(This article belongs to the Special Issue Forecasting and Risk Management Techniques for Electricity Markets II)
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26 pages, 3553 KiB  
Article
Construction of Mixed Derivatives Strategy for Wind Power Producers
by Yuji Yamada and Takuji Matsumoto
Energies 2023, 16(9), 3809; https://doi.org/10.3390/en16093809 - 28 Apr 2023
Cited by 2 | Viewed by 1538
Abstract
Due to the inherent uncertainty of wind conditions as well as the price unpredictability in the competitive electricity market, wind power producers are exposed to the risk of concurrent fluctuations in both price and volume. Therefore, it is imperative to develop strategies to [...] Read more.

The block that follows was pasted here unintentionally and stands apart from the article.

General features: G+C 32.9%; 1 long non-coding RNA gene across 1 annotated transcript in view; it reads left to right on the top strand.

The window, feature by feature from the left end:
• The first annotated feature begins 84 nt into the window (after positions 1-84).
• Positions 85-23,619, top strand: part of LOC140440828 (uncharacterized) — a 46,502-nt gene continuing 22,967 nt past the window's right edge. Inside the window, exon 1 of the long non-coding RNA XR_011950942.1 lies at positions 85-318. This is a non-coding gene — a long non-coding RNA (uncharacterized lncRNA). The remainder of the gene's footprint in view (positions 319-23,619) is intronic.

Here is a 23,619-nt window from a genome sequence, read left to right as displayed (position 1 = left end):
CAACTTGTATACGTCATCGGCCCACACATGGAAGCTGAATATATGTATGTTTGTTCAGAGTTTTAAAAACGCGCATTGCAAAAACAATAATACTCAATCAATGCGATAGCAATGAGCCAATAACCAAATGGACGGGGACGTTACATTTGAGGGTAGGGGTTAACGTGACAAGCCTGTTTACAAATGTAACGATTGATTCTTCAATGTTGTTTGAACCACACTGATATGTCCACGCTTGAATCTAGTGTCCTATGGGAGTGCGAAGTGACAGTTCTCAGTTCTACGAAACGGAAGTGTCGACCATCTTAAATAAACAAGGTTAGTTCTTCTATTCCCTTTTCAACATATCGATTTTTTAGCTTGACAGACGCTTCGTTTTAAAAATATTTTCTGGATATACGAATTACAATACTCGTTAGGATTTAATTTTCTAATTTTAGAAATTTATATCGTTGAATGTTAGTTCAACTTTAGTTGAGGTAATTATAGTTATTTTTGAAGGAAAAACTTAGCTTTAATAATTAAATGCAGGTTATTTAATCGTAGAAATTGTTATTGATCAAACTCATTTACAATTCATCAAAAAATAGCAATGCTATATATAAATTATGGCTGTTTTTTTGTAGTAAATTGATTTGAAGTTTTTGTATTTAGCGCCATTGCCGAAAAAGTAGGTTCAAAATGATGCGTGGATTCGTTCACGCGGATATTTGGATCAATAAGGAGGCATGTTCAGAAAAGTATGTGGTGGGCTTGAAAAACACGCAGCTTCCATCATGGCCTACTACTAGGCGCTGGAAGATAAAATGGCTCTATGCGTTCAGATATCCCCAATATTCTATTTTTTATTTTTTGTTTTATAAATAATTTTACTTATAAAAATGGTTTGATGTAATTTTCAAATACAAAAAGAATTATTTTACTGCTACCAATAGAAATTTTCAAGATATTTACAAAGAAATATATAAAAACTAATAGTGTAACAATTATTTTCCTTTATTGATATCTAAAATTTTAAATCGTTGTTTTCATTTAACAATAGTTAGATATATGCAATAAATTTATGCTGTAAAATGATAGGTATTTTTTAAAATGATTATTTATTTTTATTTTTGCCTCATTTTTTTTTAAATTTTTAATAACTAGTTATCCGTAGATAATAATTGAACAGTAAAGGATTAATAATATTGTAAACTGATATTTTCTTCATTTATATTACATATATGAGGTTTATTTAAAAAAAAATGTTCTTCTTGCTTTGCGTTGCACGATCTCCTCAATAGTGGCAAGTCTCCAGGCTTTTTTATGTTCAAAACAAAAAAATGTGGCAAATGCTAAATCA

Due to the inherent uncertainty of wind conditions as well as the price unpredictability in the competitive electricity market, wind power producers are exposed to the risk of concurrent fluctuations in both price and volume. Therefore, it is imperative to develop strategies to effectively stabilize their revenues, or cash flows, when trading wind power output in the electricity market. In light of this context, we present a novel endeavor to construct multivariate derivatives for mitigating the risk of fluctuating cash flows that are associated with trading wind power generation in electricity markets. Our approach involves leveraging nonparametric techniques to identify optimal payoff structures or compute the positions of derivatives with fine granularity, utilizing multiple underlying indexes including spot electricity price, area-wide wind power production index, and local wind conditions. These derivatives, referred to as mixed derivatives, offer advantages in terms of hedge effectiveness and contracting efficiency. Notably, we develop a methodology to enhance the hedge effects by modeling multivariate functions of wind speed and wind direction, incorporating periodicity constraints on wind direction via tensor product spline functions. By conducting an empirical analysis using data from Japan, we elucidate the extent to which the hedge effectiveness is improved by constructing mixed derivatives from various perspectives. Furthermore, we compare the hedge performance between high-granular (hourly) and low-granular (daily) formulations, revealing the advantages of utilizing a high-granular hedging approach. Full article